Vegetation Controls on the Dynamics and Quality of Soil Organic Carbon in an Arid, Hyperthermic Ecosystem
AuthorWhite II, David Allen
KeywordsSoil, Water & Environmental Science
Committee ChairRasmussen, Craig
MetadataShow full item record
PublisherThe University of Arizona.
RightsCopyright © is held by the author. Digital access to this material is made possible by the University Libraries, University of Arizona. Further transmission, reproduction or presentation (such as public display or performance) of protected items is prohibited except with permission of the author.
AbstractArid lands comprise vast regions of terrestrial land, highlighting the importance of understanding their role in the global carbon cycle. The objective of this study was to determine the effect of Prosopis velutina (mesquite), Larrea tridentata (creosote) and a combination of Bouteloua barbata, Bouteloua aristidoides, Aristida adscensionis, and some Cynodon dactylon (mixed grass) vegetation types on soil organic carbon (SOC) dynamics and quality in an arid, hyperthermic ecosystem of southern Arizona. This was accomplished by quantifying vegetation type control over: (i) local scale SOC stocks; (ii) soil aggregate stability; (iii) SOC turnover and microbial community composition; (iv) the distribution of SOC in physically defined fractions; and (v) the thermal nature and composition of SOC. The results from this study demonstrated significant variation in SOC dynamics and quality between vegetation with potential feedbacks to SOC sequestration of atmospheric CO₂.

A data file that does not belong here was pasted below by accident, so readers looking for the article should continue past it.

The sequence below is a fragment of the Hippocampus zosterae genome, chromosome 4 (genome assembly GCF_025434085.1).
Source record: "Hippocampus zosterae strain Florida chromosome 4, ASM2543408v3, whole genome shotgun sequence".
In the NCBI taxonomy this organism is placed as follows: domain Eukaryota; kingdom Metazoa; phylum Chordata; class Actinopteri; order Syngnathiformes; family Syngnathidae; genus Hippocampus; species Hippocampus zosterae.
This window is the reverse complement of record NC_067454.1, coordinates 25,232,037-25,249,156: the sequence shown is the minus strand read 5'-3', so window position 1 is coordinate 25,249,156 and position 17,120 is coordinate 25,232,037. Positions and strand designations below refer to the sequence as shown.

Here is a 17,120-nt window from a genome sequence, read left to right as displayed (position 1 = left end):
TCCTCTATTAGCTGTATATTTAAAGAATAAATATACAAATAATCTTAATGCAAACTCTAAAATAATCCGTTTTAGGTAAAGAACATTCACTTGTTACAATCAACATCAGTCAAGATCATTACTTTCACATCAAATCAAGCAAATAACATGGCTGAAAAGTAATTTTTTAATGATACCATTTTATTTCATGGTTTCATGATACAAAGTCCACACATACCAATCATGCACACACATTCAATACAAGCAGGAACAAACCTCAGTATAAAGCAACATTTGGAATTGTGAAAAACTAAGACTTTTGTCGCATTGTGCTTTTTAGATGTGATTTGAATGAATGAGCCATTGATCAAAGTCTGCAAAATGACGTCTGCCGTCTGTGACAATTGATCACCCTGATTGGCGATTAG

Degree ProgramSoil, Water and Environmental Science